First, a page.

Speak up for those who cannot speak for themselves;
ensure justice for those being crushed.
Yes, speak up for the poor and helpless,
and see that they get justice.

Isaiah 1:17 says, “Learn to do good; seek justice, correct oppression; bring justice to the fatherless, plead the widow’s case” (ESV). Over and over in Scripture, God challenges us to protect widows, foreigners, the young, and the vulnerable. In fact, the truth of the gospel, in its totality, challenges each one of us to humbly ask God to show us places where we can make a difference.

To that end, the issue of abortion is very much intertwined with others of equal importance to me, like poverty, racism, and the trafficking of children. The way I see it, these are all matters of justice.

Over the course of my career, Kirsten and I have been introduced to individuals and organizations on the front lines of some of the worst ongoing human rights violations in the world today. Through those partnerships, I’ve seen firsthand how poverty, inequality, fear, and desperation can push people into unthinkable choices.

I traveled to the Lebanon-Syria border in the spring of 2017 with a pastor-friend of mine to witness the impact of the war in Syria. Hundreds of thousands of refugees had fled the violence, leaving behind their homes and possessions. We met with Lebanese pastors who had opened their church doors to families fleeing violence and visited primary schools where children were trying to continue their education in an unfamiliar land. I remember seeing a student’s drawing taped on the wall, depicting him and his family running from tanks and bombs. Sitting on the floor in the primitive conditions of a tent settlement, I spoke to a father about his harrowing experience. His wife sat by his side as their children peered through the sheet that served as a door.

Recalling the dangerous journey to safety across the border, he said through our interpreter, “As a father, I just want my family to be safe. We go to sleep hoping we will wake up back home. But we don’t know if we will ever return.”

My heart and mind drifted thousands of miles away to my own family and how, like him, I would willingly endure extreme hardship to keep them safe. No matter the cause of suffering—war, sexual abuse, food poverty, or discrimination— human suffering should upset us, and even offend us.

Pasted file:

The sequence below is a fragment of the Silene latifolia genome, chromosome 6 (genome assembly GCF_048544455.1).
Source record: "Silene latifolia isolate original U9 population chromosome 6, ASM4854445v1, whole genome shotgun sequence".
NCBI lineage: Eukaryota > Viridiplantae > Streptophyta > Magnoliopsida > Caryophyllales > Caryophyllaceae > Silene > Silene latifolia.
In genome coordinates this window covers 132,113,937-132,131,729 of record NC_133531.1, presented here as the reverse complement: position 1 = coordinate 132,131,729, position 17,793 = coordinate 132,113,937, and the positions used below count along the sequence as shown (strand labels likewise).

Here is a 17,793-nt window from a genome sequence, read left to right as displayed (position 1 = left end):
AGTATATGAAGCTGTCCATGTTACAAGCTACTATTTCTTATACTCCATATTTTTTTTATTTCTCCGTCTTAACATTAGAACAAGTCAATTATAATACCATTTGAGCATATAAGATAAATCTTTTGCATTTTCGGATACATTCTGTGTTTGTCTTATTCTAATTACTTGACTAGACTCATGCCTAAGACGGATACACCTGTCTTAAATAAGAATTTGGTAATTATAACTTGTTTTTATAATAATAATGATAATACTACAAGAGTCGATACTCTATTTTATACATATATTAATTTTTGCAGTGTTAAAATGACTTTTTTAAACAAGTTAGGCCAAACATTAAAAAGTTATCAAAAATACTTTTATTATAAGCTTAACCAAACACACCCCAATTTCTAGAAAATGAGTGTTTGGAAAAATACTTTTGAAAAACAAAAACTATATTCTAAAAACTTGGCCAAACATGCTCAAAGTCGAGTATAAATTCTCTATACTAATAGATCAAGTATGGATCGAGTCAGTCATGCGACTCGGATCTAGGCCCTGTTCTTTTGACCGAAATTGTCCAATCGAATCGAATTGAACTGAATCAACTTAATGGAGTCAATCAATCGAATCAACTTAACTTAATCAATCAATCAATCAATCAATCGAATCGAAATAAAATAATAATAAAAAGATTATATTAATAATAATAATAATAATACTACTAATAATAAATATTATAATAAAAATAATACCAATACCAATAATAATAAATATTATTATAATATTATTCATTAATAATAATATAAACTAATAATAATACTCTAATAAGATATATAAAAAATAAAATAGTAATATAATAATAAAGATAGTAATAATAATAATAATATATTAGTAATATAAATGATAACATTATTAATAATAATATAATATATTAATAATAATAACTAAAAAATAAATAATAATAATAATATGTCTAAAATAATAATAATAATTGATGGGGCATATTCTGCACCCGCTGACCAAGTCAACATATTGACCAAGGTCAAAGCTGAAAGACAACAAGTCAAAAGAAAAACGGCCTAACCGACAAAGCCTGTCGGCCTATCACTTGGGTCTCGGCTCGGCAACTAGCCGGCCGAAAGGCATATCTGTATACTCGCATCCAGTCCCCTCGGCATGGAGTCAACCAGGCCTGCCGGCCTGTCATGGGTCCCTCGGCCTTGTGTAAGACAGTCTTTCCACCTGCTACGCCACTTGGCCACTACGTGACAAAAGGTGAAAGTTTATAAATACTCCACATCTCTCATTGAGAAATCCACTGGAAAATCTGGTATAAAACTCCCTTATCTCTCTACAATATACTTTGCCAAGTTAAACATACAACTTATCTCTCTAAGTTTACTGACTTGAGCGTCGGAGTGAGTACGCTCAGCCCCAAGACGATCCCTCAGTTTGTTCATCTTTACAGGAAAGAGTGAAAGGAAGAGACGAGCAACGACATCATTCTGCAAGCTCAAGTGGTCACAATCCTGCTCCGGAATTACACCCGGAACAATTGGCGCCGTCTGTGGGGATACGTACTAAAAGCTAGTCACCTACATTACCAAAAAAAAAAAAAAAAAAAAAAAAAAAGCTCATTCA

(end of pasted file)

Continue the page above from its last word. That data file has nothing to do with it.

So while a lot of people define pro-life as protecting the preborn, I believe being pro-life means caring about life, period, and recognizing that everyone has the right to flourish and be protected, regardless of age, ethnicity, gender, or socioeconomic standing.

To echo pro-life activist Cherilyn Holloway, being pro-life means that “we care about the life that is in the womb, but we also care about the man on the street. We also care about these children and where they’re getting their education and health care from and Grandma and Grandpa who are entering end-of-life care and that they’re treated with dignity and respect. . . . These are all whole-life issues for us.”

Simply put, every life bears the image of God, so every life has value. For me, being pro-life means advocating for every life—especially those who cannot advocate for themselves.

This is the kind of book that can lead us beyond shallow political slogans and stereotypes that fit on bumper stickers or Twitter but are out of place in intelligent and respectful dialogue. The Post-Roe era we’re in now is a time to ask God to open our hearts and minds to what matters to Him. I believe He has raised up Ben Watson to be a voice for two interwoven causes that should be simultaneously embraced. I highly recommend The New Fight for Life. (You can read a longer excerpt here.)

In this video, Ben shares more about why he wrote the book:

Photo by William Fortunato

Randy Alcorn (@randyalcorn) is the author of over sixty books and the founder and director of Eternal Perspective Ministries